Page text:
Why is My Bright Student Struggling in School?

Jed Applerouth, PhD
March 8, 2021
min read
Why is My Bright Student Struggling in School?

At Applerouth we’ve been getting one particular phone call over and over again from parents: my bright student is not keeping up in school. In many cases, the student did well before starting middle or high school but the increased academic demands at the higher grade levels have thrown them off course. What’s keeping these bright kids from doing their best?

Executive Function Skills are an Important Piece of the Puzzle

While there are many reasons why students may start to fall behind in middle or high school, and it’s important to consult with your child’s school to get a complete picture, lagging executive function skills may be a contributing factor.

Academic challenges tend to increase each year: spelling tests and book reports become research projects; arithmetic becomes algebra and then calculus. The content becomes more challenging as does the process of staying on top of an increasing academic load. For many students, it’s the increasingly-demanding “process” side of school that’s getting in the way of their success. In higher grades, students have to juggle an increased number of academic subjects with more advanced materials, satisfy the specific requirements of each of their teachers, and manage assignments which demand more long-term planning and organization. Students may have inherited or created systems of organization and studying that worked very well in younger grades, but eventually begin to show weakness as educational demands increase.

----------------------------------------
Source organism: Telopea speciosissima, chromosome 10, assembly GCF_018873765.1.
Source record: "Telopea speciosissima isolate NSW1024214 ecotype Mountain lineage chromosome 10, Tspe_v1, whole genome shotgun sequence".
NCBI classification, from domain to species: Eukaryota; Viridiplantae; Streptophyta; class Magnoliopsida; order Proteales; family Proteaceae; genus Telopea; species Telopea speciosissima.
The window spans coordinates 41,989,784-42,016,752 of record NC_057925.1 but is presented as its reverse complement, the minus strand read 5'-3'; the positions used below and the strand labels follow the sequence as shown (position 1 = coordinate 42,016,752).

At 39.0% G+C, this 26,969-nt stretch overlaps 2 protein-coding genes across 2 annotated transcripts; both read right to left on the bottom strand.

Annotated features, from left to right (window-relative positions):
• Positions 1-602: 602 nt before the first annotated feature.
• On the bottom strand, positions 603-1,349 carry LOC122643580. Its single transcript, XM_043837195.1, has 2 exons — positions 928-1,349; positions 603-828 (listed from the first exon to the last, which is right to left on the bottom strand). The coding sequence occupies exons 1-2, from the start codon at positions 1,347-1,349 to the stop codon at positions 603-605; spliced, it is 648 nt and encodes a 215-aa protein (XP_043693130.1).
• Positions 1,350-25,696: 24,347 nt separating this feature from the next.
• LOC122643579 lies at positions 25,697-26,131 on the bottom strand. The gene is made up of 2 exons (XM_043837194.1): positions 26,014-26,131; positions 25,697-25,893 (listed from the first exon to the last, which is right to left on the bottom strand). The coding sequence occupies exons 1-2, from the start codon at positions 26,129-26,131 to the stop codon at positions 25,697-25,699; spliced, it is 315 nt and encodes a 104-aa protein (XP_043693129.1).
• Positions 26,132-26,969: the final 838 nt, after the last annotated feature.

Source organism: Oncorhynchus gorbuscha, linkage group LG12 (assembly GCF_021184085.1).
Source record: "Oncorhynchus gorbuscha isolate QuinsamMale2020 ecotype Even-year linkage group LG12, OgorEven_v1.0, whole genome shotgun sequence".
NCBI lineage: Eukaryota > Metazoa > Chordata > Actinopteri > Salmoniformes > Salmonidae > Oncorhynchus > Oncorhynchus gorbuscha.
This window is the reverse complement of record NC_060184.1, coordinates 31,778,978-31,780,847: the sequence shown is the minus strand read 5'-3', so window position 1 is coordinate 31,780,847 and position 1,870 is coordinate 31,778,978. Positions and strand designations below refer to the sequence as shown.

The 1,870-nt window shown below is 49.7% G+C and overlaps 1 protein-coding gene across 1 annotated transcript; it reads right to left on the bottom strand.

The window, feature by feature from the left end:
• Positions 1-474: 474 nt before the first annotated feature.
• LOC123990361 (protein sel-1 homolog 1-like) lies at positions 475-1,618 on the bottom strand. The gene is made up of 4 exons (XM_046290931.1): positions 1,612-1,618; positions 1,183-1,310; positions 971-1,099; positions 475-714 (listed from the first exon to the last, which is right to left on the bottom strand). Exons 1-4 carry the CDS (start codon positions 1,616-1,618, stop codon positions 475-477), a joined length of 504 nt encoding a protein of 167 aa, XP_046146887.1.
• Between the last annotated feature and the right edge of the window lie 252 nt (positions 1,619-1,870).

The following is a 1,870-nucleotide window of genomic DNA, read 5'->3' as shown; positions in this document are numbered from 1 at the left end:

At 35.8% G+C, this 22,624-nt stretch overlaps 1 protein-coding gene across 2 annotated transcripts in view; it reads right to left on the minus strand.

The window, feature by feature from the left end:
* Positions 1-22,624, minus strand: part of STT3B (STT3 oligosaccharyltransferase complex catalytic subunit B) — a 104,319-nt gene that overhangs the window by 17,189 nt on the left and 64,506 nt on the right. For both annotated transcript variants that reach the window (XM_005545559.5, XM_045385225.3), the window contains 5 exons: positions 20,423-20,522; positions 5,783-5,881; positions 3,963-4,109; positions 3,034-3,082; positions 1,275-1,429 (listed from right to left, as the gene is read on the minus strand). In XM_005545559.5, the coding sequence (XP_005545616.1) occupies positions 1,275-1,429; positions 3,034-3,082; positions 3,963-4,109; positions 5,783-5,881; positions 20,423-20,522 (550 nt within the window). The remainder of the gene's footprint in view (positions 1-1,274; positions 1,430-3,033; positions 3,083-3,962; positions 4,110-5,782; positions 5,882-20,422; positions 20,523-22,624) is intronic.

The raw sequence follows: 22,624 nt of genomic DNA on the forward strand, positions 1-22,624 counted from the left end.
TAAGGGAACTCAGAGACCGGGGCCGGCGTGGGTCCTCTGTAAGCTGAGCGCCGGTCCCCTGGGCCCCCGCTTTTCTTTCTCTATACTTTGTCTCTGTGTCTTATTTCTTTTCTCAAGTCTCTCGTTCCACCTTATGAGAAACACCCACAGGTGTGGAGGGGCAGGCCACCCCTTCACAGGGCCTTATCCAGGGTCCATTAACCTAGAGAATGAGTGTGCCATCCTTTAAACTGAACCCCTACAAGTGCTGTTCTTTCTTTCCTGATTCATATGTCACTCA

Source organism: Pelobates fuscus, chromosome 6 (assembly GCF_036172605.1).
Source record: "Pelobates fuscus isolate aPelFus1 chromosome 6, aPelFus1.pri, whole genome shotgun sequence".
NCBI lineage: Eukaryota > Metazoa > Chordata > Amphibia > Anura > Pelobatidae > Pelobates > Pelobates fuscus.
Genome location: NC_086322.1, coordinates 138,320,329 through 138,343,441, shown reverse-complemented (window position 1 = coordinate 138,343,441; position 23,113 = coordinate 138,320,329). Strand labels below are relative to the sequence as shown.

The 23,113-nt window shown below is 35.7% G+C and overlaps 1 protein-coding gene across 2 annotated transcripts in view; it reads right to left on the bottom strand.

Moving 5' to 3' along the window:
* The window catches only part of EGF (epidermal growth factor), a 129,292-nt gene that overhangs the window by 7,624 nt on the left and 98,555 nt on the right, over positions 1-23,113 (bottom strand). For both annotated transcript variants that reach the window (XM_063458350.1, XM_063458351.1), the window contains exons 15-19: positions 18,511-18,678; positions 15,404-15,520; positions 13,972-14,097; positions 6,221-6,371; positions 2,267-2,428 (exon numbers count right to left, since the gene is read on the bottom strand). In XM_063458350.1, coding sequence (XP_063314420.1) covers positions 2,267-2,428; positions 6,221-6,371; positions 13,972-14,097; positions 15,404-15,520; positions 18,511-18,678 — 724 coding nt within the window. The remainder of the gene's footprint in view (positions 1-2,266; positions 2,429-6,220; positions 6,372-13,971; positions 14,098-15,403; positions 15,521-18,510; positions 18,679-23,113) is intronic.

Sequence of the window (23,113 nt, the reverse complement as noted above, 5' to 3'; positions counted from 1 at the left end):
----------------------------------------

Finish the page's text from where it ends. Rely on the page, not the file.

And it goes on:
It can be extremely puzzling (and downright frustrating) for parents to see their bright student struggle to get the work done efficiently, effectively - or at all. The thing is, when it comes to getting the work done in school (and in life), intelligence alone isn’t enough. Students also need strong executive functioning skills especially in middle and high school, which require a greater degree of self-regulation and independence with each passing year.

What is Executive Functioning?

Executive functioning (EF) skills are what enable us to complete tasks effectively. These skills include attention regulation, cognitive flexibility, planning, organization, self-monitoring, impulse control, inhibition, motivation, task initiation and persistence. EF skills are essential for managing new situations and demands, and today’s students will likely face more novelty in their lives than any previous cohort.

EF skills develop throughout childhood, with development continuing into the teens and early adulthood. For some students, the demands of school outpace their still-developing EF skill set. This is an especially common scenario for students with learning differences, who often struggle with EF. In students with ADHD, certain elements of brain maturation can be delayed by 3 to 5 years compared to peers.

Helping Students Improve their Executive Function Skills

John Dewey, celebrated psychologist and educational philosopher, shared the powerful insight that “we do not learn from experience…we learn from reflecting on experience.” Teaching students to skillfully reflect on their experience, learn from their mistakes, and make modifications to their approach is essential when it comes to building EF skills.